Popular Posts

Thursday, August 09, 2007


Have you ever wondered why some people are abusive and others are not? Have you ever wondered where the roots of abuse came from? Abuse is a learned behavior handed down generation to generation. Why? Think about your parents or perhaps the ones who raised you. Raise is an interesting word. Did they raise you or did they rear you? The English language has some interesting interpretations. I don’t think we would ever say “my parents taught me up.” But that is exactly what parents do.

Parents are a baby’s first role model. Second are their siblings or other members of the family group followed by peers or playmates. Fourth would be religion followed by school. However, religion and family are intertwined with some having more influence than the other. I will begin with the parents. How was the mother treated by the father? How was the father treated by the mother? Was there fighting. Was there drinking? What were their attitudes towards each other?

Next, did they have prejudices against other people or ethnic groups? What were the words they used when discussing other people? Did they use profanity? What and who did they condemn? What kind of a role model were the parents putting forth? Most of us do not know what goes on in other people’s homes. If the abuse is blatant, then we might become aware of it. There is an insidious form of abuse that is psychological and it can be in the form of verbal abuse.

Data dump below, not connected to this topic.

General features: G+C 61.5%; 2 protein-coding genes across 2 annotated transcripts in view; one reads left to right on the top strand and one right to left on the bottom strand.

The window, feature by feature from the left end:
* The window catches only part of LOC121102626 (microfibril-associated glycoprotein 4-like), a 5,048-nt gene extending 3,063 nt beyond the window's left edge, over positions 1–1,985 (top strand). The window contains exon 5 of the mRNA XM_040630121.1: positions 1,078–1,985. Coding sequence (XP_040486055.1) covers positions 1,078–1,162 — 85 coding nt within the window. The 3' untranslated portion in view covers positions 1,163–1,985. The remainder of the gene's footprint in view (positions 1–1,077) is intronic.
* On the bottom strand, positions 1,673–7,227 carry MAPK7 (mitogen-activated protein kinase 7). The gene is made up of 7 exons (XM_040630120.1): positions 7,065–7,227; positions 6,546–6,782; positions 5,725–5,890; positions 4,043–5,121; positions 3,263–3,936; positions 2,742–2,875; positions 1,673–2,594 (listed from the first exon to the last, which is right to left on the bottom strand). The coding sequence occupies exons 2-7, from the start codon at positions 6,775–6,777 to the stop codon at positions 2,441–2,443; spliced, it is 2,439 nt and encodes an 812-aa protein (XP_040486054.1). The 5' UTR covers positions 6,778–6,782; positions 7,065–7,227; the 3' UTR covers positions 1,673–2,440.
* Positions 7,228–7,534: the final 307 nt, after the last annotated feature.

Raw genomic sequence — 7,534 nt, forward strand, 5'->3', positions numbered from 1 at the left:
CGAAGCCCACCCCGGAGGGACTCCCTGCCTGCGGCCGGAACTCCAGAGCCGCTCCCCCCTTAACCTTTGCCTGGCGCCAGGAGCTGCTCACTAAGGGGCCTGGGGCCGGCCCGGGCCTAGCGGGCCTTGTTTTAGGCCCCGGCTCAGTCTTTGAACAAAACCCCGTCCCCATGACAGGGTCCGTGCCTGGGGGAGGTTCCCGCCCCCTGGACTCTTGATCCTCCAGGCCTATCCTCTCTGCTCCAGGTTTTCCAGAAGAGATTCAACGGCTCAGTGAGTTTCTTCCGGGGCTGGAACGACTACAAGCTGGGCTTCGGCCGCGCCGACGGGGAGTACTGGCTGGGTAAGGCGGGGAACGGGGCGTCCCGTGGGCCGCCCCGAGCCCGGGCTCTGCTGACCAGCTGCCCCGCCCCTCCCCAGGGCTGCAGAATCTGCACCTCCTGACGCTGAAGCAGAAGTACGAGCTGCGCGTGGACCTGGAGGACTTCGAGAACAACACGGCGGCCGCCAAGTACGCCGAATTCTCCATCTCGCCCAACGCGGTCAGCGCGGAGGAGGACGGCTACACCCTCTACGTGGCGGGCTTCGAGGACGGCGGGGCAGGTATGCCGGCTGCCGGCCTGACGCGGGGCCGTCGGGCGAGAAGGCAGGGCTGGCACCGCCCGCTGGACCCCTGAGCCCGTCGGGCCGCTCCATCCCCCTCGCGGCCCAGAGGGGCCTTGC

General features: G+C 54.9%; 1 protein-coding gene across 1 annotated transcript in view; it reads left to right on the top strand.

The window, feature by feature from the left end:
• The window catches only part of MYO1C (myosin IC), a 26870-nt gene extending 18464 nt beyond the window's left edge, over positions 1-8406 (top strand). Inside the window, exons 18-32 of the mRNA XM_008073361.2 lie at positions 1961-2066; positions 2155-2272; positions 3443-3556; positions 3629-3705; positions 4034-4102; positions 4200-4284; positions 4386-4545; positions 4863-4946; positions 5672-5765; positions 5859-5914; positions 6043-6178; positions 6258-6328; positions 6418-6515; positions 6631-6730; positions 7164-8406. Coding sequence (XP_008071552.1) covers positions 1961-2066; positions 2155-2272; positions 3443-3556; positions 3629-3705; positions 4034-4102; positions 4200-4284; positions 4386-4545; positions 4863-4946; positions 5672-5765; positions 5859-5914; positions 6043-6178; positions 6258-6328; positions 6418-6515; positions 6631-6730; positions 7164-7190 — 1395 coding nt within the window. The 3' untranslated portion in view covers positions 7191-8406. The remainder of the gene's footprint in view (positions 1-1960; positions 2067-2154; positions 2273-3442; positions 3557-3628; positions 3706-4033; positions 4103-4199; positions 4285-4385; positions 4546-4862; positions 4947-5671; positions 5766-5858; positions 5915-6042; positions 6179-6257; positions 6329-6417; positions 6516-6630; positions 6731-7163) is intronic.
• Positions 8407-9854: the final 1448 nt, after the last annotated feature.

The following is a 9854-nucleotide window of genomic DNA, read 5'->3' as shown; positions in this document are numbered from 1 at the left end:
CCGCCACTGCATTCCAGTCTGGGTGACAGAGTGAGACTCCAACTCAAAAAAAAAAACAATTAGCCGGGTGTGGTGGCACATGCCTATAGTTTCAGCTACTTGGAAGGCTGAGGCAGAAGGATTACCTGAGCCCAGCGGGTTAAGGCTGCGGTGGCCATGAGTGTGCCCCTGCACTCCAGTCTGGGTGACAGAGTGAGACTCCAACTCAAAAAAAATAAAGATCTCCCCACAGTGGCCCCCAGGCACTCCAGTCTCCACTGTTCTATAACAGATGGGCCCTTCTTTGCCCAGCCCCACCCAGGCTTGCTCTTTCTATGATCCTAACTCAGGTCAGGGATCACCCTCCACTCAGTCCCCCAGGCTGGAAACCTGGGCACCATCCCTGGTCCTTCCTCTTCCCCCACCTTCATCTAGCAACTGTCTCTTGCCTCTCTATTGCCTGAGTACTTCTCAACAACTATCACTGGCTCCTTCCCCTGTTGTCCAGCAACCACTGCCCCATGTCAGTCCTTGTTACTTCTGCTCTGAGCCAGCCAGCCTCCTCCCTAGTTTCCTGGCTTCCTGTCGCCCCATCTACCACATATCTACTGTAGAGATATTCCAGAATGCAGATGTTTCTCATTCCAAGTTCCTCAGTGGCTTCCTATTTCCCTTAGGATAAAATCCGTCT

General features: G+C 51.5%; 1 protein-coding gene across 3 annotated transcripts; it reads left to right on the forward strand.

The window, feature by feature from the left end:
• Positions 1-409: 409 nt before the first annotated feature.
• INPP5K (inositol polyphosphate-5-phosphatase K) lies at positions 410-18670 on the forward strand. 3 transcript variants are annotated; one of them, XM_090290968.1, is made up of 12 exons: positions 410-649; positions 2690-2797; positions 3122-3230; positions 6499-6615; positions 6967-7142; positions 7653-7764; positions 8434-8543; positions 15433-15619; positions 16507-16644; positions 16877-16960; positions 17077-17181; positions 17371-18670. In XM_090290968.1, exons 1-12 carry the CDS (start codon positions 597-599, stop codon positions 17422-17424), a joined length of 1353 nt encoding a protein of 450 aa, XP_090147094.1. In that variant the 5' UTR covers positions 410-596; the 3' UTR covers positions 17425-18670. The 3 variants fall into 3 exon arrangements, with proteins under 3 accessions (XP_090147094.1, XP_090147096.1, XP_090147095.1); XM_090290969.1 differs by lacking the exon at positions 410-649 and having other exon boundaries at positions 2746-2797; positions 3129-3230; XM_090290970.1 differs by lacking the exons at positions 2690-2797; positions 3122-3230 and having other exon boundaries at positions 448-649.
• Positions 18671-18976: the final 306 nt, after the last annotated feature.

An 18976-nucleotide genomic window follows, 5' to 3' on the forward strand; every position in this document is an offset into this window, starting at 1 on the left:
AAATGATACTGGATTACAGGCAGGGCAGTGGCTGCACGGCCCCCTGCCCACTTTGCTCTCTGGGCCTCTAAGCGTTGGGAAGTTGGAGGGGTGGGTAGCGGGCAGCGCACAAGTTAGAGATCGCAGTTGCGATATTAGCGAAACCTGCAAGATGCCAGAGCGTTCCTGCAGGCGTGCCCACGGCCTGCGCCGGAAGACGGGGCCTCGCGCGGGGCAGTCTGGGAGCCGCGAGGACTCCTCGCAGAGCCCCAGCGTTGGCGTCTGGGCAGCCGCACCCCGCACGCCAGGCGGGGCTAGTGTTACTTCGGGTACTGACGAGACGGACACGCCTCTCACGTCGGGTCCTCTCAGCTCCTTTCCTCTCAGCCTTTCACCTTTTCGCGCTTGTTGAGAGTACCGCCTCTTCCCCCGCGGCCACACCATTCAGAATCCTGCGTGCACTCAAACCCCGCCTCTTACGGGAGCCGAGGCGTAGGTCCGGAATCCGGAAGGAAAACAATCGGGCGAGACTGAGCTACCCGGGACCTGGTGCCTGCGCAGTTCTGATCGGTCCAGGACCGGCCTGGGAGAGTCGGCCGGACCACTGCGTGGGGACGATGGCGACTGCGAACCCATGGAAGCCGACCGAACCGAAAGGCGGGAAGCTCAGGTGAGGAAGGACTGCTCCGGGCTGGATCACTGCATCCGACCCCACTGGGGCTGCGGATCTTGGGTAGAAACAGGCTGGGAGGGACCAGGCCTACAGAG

Religion fosters abuse because they take away a person’s freedom of choice. In Richard Dawkins’ book The God Delusion, he writes of a Hell House created by Pastor Keenan Roberts in Arvada, Colorado. Reportedly plays are put on to show and let people experience what hell is like. The only thing is that there is no hell. It was created by man and perpetuated by religion. The only hell there is – is what is created in the mind. This is a form of abuse to the mind and to create fear. Fear is the emotion that drives people to be abusive not only to others, but to themselves as well. Fear keeps people enslaved.

The Catholic Church has a history of abuse from sexual abuse by priests and punishment by nuns such as the Magdalene Laundries in Ireland. A movie has been made about this situation where nuns virtually kidnapped women who became their slaves in the Magdalene laundries. There is also evidence that Jewish children were taken away from their parents to raise as Catholics in the 19th century. In addition there was the witch hunts conducted by not only Catholics but Protestants as well. The abuses throughout history are a matter of record with the majority of the abused being women and children. This is not to say that women haven’t also been abusers and there is no excuse for them to be.